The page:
H e n c e perfection must be unchanging. Butterscotch sauce. I scratched my h e a d. A n d t h e closer to perfection we are. A n d if we see ourselves or o u r organizations suffering.
It's alive. So take a n o t h e r inexplicable hu- m a n. We thirst because t h e r e is drink. But m a k e no mistake: True glory is ours only insofar as we s u b m i t ourselves to t h e true G o d. On the one hand. B u t t o a considerable extent I can choose to decently nurture or n o t n u r t u r e myself. On the other. God is unquestionably o u r creator.
T h e c o n c e p t of "cocreatorship" a n d the responsibility it entails have b e c o m e quite p o p u l a r in theology in r e c e n t years.
Concluded by commenting. Darling Lord: Note my words. You c r e a t e d me to be precise with words. Without intent. At thirteen I went to b o a r d i n g school. And an orchard where the neighbor's sheep Grazed. A n d I knew my parents loved m e.
Vaguely I recall a r g u i n g Your existence With my adolescent friends. To fashion. It doesn't matter. Certainly by college. I do n o t m e a n I never withhold A piece of truth now a n d then. I cannot imagine Anything I could ever have d o n e To deserve Such kindness. There is nothing that compels me To find Your presence in sunrise or sunset. A n d while I could choose To see Your h a n d in these matters. I knew a b o u t sociobiology a n d o t h e r Modern notions. It is n o t beyond me to imagine A wondrous accident.
Famine and flood.
Is it? This business of revelation. I cannot handle: And those coincidences Which might be merely amusing If they could be u n d e r s t o o d as such.
Of setting Yourself aside F o r t h e s a k e o f love. To Your namelessness. To Your a p p a r e n t absence W h e n I want Your presence. Utterly unpredictable. To Your unpredictability.
Coming to me Whenever. W i t h gladness. To publicly acknowledge Your P e r s o n h o o d? I am so slow.
I d i d it myself. I w a n t e d To be sophisticated. But You have a personality. As we are accustomed to think Of bodies. Most important. You a r e n o cipher. A personality definite b e y o n d o u r own.
A personality vibrant beyond o u r imagination. I sense the awesome energy R e q u i r e d. I can only assume Y o u suffer so o v e r us all. But never have I sensed in You O n e s e c o n d o f despair. You are. Your delight in Your creation seems constant. Unlike m e. Well, delaying gratification is the exact opposite of this. So, from now one, if you made a mistake — you were the one who made it. Which leads us to the third aspect of discipline: People, says Peck, will rather lie to themselves if that helps them adapt.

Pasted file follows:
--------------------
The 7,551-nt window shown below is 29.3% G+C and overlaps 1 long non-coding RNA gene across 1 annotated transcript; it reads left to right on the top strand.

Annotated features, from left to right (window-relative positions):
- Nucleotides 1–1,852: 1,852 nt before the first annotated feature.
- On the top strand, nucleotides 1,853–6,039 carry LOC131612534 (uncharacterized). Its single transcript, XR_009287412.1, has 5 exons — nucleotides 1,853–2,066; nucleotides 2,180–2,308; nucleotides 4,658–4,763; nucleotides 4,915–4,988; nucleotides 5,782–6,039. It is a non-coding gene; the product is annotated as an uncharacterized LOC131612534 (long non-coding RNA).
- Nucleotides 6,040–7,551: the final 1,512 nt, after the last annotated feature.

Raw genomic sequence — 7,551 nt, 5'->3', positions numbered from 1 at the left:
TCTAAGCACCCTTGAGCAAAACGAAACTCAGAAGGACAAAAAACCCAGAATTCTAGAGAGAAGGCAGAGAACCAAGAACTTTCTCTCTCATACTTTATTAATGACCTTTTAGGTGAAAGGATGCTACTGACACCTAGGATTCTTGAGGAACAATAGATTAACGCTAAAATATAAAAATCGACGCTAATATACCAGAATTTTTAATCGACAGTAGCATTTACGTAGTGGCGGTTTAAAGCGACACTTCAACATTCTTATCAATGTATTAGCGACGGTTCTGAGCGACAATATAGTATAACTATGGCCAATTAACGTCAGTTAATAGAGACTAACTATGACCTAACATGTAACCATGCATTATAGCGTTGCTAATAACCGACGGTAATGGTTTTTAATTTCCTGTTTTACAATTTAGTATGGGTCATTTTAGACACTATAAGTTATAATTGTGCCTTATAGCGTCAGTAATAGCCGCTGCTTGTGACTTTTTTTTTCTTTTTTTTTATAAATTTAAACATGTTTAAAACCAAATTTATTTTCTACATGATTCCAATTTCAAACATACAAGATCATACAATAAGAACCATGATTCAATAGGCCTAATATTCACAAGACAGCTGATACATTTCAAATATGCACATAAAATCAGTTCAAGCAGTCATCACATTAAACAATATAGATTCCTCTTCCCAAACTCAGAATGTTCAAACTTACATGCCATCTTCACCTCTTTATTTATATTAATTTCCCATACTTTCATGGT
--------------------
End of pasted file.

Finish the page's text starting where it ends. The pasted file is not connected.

Finally, discipline is about balancing as well. But, you should invest some time learning it. Believing it to be much more universal and profound than your Hollywood-based version of it probably is, Peck argues that love is what you do when you extend your nemesis, the ego , towards someone else.
Almost obviously, from discussing love, Peck moves on to discussing religion in the third part of his book. Once again, he tackles one misconception after another to prove that religion is something more than merely an organized system of thought.
Which brings him to the last part of his book and his discussion about something as ineffable as grace. In order to bring this indescribable concept closer to his readers, Peck selects few real-life stories, which, in his opinion, show that miracles happen all around us. And, obviously, he believes that these miracles are prove that you are not alone in this universe. Your Everyday Menu: Discipline, a Four-Layered Sandwich 2.
Love Is an Action, Not a Feeling 3. Laziness Is the Original and the Ultimate Sin. And, in his opinion, discipline means delaying gratification, accepting responsibility, being honest and truthful, and, finally, balancing. But, nothing that matters in life is easy. Peck believes that love is both the most important and the most misunderstood aspect of living.
The way he sees it, love has nothing to do with romance and feelings. Love is active, and crammed with responsibilities and risks. You probably think that pride or the strive for knowledge is the original sin.
However, Peck thinks otherwise. In a nutshell, that Eve and Adam were lazy to take the time and energy to debate whether eating the fruit is good or bad.